The FPA's failure to show leadership in setting an appropriate professional standard 20 odd years ago, is one of the reasons for the clunky, interventionist, FASEA regulation we have all been lumped with now.

The reason the CFP brand is worthless is not because of grandfathered CFP's it's because of the FPA itself. It's pretty obvious the FPA is more about representing AwareSuper then actual Advisers and Australians. They for example will never call out AMP/ AwareSuper/ Hesta and stand up for those individual advisers out of fear of biting the hand that feeds them.Those parties all have different needs. The FPA was called out at the Royal Commission as being unable to be a Code Monitoring body and this has lead to greater regulatory intervention. The FPA lost us the opportunity to self regulate and yet the Board and CEO remains and you seem quite happy with that. Rather than blaming advisers with 30 plus years of experience, with happy clients, why not have a look at yourself. You continue to cling to three little initials and are quite happy to sell out your peers, by paying fees to a body that wants to be all things to all parties. Has not imposed a single fine, sanction, penalty on any of it's professional partner program members. This lack of proper advocacy and representation has ultimately lead to ordinary Australians being priced out of advice and Advisers being blamed for the sins of others, and you're happy with that for the sake of three little initials. The FPA has made the CFP brand a laughing joke in this country.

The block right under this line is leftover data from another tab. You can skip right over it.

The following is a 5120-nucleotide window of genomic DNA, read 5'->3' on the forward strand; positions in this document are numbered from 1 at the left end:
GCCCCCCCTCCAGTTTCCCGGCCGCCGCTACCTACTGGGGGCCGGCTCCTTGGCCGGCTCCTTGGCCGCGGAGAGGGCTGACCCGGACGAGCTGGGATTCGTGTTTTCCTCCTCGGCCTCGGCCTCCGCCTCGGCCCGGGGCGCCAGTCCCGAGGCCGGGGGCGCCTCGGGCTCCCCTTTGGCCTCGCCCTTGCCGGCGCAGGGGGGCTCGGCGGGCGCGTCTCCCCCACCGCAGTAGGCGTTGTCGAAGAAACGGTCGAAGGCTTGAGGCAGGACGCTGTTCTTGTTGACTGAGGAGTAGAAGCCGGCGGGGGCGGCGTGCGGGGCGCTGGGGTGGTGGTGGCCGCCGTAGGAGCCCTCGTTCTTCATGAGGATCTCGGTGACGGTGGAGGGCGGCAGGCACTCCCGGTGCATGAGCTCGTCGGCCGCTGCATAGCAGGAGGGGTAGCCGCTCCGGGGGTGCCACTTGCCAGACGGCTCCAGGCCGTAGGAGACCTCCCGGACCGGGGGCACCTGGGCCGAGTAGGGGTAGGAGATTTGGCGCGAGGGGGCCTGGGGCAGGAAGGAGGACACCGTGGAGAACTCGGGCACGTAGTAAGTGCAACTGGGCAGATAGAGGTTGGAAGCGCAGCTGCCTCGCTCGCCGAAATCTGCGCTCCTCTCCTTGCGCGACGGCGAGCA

"In terms of peer groups, the data found that superannuation fund advisers (65%) were the most loyal to the FPA"